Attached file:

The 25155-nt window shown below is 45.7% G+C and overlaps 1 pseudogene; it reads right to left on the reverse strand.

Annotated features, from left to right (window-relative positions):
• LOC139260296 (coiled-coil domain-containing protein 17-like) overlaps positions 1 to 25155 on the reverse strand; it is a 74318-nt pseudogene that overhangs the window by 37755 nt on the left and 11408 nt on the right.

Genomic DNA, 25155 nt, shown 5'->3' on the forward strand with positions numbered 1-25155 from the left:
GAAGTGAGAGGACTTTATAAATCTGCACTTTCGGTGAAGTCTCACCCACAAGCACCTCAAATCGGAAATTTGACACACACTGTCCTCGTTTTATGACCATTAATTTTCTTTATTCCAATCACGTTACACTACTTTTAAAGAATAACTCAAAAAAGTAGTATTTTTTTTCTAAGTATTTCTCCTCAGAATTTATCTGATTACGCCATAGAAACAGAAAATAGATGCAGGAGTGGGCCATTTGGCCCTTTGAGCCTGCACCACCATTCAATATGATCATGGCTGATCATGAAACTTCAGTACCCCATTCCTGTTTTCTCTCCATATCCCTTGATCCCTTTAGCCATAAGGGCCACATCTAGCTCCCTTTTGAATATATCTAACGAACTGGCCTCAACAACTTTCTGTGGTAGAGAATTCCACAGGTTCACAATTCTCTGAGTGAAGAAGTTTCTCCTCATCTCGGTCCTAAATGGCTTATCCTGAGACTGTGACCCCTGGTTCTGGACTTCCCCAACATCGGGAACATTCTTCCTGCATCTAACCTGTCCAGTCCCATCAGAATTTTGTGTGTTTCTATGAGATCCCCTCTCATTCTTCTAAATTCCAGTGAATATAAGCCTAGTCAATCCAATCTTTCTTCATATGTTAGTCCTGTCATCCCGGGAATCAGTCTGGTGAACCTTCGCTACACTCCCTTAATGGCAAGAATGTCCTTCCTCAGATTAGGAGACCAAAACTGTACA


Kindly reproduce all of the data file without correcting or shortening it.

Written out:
The 25155-nt window shown below is 45.7% G+C and overlaps 1 pseudogene; it reads right to left on the reverse strand.

Annotated features, from left to right (window-relative positions):
• LOC139260296 (coiled-coil domain-containing protein 17-like) overlaps positions 1 to 25155 on the reverse strand; it is a 74318-nt pseudogene that overhangs the window by 37755 nt on the left and 11408 nt on the right.

Genomic DNA, 25155 nt, shown 5'->3' on the forward strand with positions numbered 1-25155 from the left:
GAAGTGAGAGGACTTTATAAATCTGCACTTTCGGTGAAGTCTCACCCACAAGCACCTCAAATCGGAAATTTGACACACACTGTCCTCGTTTTATGACCATTAATTTTCTTTATTCCAATCACGTTACACTACTTTTAAAGAATAACTCAAAAAAGTAGTATTTTTTTTCTAAGTATTTCTCCTCAGAATTTATCTGATTACGCCATAGAAACAGAAAATAGATGCAGGAGTGGGCCATTTGGCCCTTTGAGCCTGCACCACCATTCAATATGATCATGGCTGATCATGAAACTTCAGTACCCCATTCCTGTTTTCTCTCCATATCCCTTGATCCCTTTAGCCATAAGGGCCACATCTAGCTCCCTTTTGAATATATCTAACGAACTGGCCTCAACAACTTTCTGTGGTAGAGAATTCCACAGGTTCACAATTCTCTGAGTGAAGAAGTTTCTCCTCATCTCGGTCCTAAATGGCTTATCCTGAGACTGTGACCCCTGGTTCTGGACTTCCCCAACATCGGGAACATTCTTCCTGCATCTAACCTGTCCAGTCCCATCAGAATTTTGTGTGTTTCTATGAGATCCCCTCTCATTCTTCTAAATTCCAGTGAATATAAGCCTAGTCAATCCAATCTTTCTTCATATGTTAGTCCTGTCATCCCGGGAATCAGTCTGGTGAACCTTCGCTACACTCCCTTAATGGCAAGAATGTCCTTCCTCAGATTAGGAGACCAAAACTGTACA